Water leaks and water damage are obviously a big part of what we deal with as plumbers so I want to shed a little insight into how we find and fix pesky water leaks. Almost daily we get a call regarding an expensive water bill that is out of the ordinary. After a couple basic questions to eliminate unusual usage, like did you fill the pool up recently or excessively water the landscaping, dispatch gets one of our plumbers on the way.
Water leaks can be tricky and sometimes hard to find, that is where you’ll really need the help of a professional to track them down. So, what goes into a leak search? The always asked question is why copper pipes would spring a leak to begin with. The why they leak is the easier question to answer. Every time you use the water in your home you send small vibrations throughout the entire plumbing system, which over long periods of time can cause joints to break apart and allow a leak. One of the other whys is if piping was run under ground when the house was built it may not have been sleeved properly or it had a small kink in it when it was installed. As the home settles over the years the shifting of the structure can also cause underground leaks, or more commonly called, slab leaks.
Ok, so how do we find leaks? We are going to start with the very basics and visually inspect for any wet areas that can point us in the right direction. Once in a while we’ll get lucky and it is as simple as a valve under a sink coming from the base of an older faucet or a toilet needs to be rebuilt because it is running.
When wet areas cannot be found this is where it starts to get a little more complicated. So, we have inspected the house, found nothing obvious, and now need to determine if the leak exists between the house and the water meter or if the leak is under the house itself. For that we are going to perform a pressure drop test on the home. Pressure drop testing is pretty simple; we place a pressure gauge on one of the faucets you hook a hose up to, also known as a hose bib, open the valve and mark what the water pressure is. Making sure there is no water being used in the home we shut the water supply off to the house. If the leak is under the home the water pressure at our gauge is going to drop very quickly. If the pressure remains steady the leak is likely in the water main running between the house and the meter at the street. This can be confirmed by again shutting the water off at the home and seeing if the water meter is still spinning indicating use.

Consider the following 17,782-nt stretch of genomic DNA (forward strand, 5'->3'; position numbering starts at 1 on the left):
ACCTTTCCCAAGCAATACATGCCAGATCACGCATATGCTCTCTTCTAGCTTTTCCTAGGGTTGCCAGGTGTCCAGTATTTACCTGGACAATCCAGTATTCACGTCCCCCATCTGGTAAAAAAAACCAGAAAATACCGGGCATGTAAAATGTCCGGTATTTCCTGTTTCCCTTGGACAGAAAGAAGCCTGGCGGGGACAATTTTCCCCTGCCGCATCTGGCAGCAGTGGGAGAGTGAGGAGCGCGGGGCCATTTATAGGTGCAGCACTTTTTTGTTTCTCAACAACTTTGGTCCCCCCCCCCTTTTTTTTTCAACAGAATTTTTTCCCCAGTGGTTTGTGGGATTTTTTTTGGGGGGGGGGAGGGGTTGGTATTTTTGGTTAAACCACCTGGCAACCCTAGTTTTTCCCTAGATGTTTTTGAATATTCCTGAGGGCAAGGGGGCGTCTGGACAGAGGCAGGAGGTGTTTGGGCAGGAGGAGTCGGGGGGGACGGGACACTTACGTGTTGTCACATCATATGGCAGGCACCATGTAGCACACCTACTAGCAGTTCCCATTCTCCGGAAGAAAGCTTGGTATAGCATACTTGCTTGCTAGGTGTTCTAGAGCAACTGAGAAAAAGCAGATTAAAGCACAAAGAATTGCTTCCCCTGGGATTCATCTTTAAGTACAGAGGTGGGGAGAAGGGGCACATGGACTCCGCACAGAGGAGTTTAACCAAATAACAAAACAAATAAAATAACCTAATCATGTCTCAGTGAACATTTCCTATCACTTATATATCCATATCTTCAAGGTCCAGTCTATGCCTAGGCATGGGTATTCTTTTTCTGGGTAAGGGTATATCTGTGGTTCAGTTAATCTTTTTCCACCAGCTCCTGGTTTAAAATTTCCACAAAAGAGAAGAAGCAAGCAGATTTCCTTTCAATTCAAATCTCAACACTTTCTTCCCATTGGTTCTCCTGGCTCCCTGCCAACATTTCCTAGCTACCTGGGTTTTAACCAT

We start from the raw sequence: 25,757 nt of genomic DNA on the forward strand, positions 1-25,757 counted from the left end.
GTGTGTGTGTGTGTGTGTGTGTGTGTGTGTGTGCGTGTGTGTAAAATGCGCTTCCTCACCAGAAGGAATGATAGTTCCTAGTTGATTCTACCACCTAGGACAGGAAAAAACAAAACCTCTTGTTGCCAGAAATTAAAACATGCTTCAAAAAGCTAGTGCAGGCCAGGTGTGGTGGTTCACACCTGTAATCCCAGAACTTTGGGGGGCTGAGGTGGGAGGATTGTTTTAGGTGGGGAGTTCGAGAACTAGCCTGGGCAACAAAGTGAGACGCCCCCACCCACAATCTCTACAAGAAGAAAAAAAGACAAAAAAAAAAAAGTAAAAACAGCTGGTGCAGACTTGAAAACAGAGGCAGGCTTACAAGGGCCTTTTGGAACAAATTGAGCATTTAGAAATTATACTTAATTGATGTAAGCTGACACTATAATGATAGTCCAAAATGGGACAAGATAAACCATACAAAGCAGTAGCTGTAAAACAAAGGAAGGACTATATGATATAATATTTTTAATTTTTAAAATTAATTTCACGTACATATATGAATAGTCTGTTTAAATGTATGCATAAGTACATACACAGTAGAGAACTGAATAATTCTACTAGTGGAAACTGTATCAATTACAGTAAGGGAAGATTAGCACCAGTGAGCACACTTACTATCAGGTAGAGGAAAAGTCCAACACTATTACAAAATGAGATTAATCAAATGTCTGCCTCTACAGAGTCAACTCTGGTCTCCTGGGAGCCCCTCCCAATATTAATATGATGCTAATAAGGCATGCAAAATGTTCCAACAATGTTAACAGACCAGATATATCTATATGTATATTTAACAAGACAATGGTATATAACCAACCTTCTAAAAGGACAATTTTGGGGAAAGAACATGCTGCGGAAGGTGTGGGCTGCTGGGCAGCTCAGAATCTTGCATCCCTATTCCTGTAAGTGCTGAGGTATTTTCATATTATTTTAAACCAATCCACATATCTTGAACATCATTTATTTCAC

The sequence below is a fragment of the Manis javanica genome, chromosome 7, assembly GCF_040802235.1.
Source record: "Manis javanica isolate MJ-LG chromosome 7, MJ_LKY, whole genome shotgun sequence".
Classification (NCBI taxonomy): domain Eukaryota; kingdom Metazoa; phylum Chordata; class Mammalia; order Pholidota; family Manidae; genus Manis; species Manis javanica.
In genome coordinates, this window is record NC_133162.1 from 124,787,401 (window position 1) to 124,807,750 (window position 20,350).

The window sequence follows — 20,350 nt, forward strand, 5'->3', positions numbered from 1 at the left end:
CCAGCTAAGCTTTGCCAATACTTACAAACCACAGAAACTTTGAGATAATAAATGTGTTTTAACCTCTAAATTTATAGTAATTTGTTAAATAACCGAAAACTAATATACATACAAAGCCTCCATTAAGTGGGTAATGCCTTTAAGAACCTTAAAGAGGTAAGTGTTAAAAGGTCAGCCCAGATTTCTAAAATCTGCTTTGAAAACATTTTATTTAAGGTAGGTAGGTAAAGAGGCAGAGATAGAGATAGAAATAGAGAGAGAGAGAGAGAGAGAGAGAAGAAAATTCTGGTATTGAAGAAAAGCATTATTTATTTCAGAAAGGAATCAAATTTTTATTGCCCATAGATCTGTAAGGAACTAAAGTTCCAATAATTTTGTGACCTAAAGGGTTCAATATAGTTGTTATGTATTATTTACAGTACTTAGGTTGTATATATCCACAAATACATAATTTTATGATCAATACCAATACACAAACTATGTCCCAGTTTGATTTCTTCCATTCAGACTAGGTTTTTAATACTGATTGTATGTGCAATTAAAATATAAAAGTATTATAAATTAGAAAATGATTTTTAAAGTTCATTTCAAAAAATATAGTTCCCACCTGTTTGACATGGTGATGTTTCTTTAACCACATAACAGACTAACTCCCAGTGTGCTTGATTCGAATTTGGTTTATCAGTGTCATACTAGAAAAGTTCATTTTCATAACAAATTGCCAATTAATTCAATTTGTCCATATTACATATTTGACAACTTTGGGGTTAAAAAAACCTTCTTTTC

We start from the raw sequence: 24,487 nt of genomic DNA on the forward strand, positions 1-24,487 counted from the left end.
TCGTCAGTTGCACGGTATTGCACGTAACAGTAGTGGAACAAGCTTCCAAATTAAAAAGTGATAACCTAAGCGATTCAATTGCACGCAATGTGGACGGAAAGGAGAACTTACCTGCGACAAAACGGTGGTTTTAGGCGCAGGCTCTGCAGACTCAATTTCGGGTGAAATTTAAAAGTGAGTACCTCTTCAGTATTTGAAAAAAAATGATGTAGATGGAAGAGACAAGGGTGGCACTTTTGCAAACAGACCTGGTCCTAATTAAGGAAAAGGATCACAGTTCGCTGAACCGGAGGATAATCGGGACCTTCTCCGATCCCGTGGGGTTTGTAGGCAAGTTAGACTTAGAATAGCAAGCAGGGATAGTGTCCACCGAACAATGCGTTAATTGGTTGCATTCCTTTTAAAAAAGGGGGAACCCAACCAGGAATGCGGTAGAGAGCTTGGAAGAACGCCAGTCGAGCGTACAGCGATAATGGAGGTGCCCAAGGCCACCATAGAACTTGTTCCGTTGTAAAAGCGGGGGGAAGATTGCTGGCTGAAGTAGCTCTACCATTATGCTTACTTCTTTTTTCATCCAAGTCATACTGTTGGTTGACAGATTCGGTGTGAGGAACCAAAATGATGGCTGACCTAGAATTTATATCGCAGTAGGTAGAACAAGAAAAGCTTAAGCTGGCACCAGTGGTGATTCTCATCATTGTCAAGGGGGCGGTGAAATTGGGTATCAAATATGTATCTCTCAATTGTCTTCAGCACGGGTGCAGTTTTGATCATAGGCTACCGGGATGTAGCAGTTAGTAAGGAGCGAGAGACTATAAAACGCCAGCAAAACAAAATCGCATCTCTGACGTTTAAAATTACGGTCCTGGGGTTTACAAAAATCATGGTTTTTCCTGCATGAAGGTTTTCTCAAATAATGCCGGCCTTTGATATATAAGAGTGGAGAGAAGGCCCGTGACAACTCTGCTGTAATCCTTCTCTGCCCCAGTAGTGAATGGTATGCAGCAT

Typically the hardest type of leak to track down is when it is under the home. We have specialized equipment that can help us narrow the search and try and minimize the holes we need to cut in your walls. Yes, I said holes because when it comes to a slab leak search there will be holes in the walls, sometimes in multiple places. Before we start cutting holes we are going to use thermal cameras and or very powerful listening devices to narrow the search for this nasty little water waster of a leak. We are also going to determine if the leak is on the hot or cold side of the water supply system by shutting off supply to the water heater and re-testing the house. After we narrow down the location of the leak exploratory surgery is going to begin.
We are going to open a wall (typically a 2’ x 2’ hole) looking for what is called a manifold. A manifold is typically a larger pipe that is split into three or four smaller lines. Water is turned off and water lines are cut and capped individually until we find the bad line and stop the leak. Once the line is identified the next step is determining what fixture that line feeds. After the fixture being supplied is determined, the typical repair is running an up and over water line. We will start at the afore mentioned manifold, run a line up into the attic of the home and pick the original fixture back up and supply it with water again.
If you think this sounds like a major project you would be correct, slab leaks can get messy and very expensive quickly depending on the location of the leak and the size of the home. Then after the water is fixed, you of course get the added joy of having the walls repaired. I know I am just full of good news, yes?
Well friends I have gotta run for now, so until our paths cross again, you have noticed I’m sure that wounds heal better when covered, I personally think this is a great example of gauze and effect.
House Whisperer out!!
For Immediate Emergency Assistance Call 1-800-475-1504